When I worked as a freelance sound and lighting technician with a new film crew for CBS, we traveled with presidential candidate George Wallace in the 1964 and 1968 campaigns. The feisty Alabama governor always spoke to partisan crowds, and one of his favorite expressions, repeated in every speech, was: The chickens are coming home to roost. I don’t know if that’s of
southern origin, but it never failed to produce a thunderous response, for everyone know he derided the Washington politicians for their past actions, and now they were going to pay for it when he was president.
I think of those scenes often when I read about the turmoil of Fijian politics, the squaring-off of the indigenous Fijians and the Indian population. The Fiji Islands were a British colony from 1874 to 1970; from 1879 to 1916, more than 60,000 indentured laborers were imported from India to work the sugarcane plantations. After their terms of five years’ servitude and another five years’ residency, instead of returning to India, many stayed, leasing land from Fijians to become small-scale farmers or to open shops. But they were animosity that exists today. The near-million-population of Fiji is about evenly split between the Melanesian Fijians and Hindi-speaking Indians. The ethnic pot that has been simmering for the last half of the 20th century has boiled over several times in the past 15 years. There were two coups in 1987, and in 1999 government officials were held hostage for a lengthy period.
The Fiji Islands, or Republic of Fiji Islands, are made up of more than 800 islands, occupying 7, 095 square miles. The large islands are of volcanic origin with mountains, the highest peak on the biggest island, Viti Levu, at 4, 344 feet. Fiji is approximately 3, 000 miles southwest of Honolulu and about 1, 900 miles northeast of Sydney, Australia. Though belonging to the Melanesian ethnic group, early extensive contact with Polynesia, particularly Tonga, drew the Fijians closer culturally to the Polynesians.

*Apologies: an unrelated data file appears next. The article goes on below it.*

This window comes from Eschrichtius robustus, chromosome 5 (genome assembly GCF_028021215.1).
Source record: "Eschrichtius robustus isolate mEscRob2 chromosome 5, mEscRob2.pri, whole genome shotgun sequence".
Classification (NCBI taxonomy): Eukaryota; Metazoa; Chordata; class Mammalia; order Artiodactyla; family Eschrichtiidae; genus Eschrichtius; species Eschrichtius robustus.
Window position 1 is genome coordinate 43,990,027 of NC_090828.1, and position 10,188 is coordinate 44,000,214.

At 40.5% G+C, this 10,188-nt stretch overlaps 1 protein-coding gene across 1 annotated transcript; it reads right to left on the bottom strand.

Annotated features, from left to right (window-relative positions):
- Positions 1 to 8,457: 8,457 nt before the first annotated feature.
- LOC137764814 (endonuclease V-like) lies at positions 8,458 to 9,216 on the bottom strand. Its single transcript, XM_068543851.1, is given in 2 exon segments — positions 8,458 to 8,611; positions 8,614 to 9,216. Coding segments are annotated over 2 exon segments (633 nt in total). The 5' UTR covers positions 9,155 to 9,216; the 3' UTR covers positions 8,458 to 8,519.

The islands were settled some 3, 500 years ago. The first European to sight the islands was that traveling Dutchman, Abel Tesman, in 1643. It was not until early in the 19th century, however, with the discovery of the valuable sandalwood on Vanua Levu, Fiji’s second largest island, that European and American contact intensified. The vigorous trade that followed almost stripped the island.
Warfare among the clans and chiefs continued until the British established control in 1874. Today, almost 60% of the population is rural, concentrated in fishing or farming villages of less than 600. These Fijians live by subsistence farming in communal villages. Many Indians also live in small communities, often leasing land from the Fijian landowners for subsistence crops and sugarcane as a cash crop. As the Fijians and Indians look to the future, many compromises are going to be necessary. Visitors to Fiji hope they can be accomplished peacefully.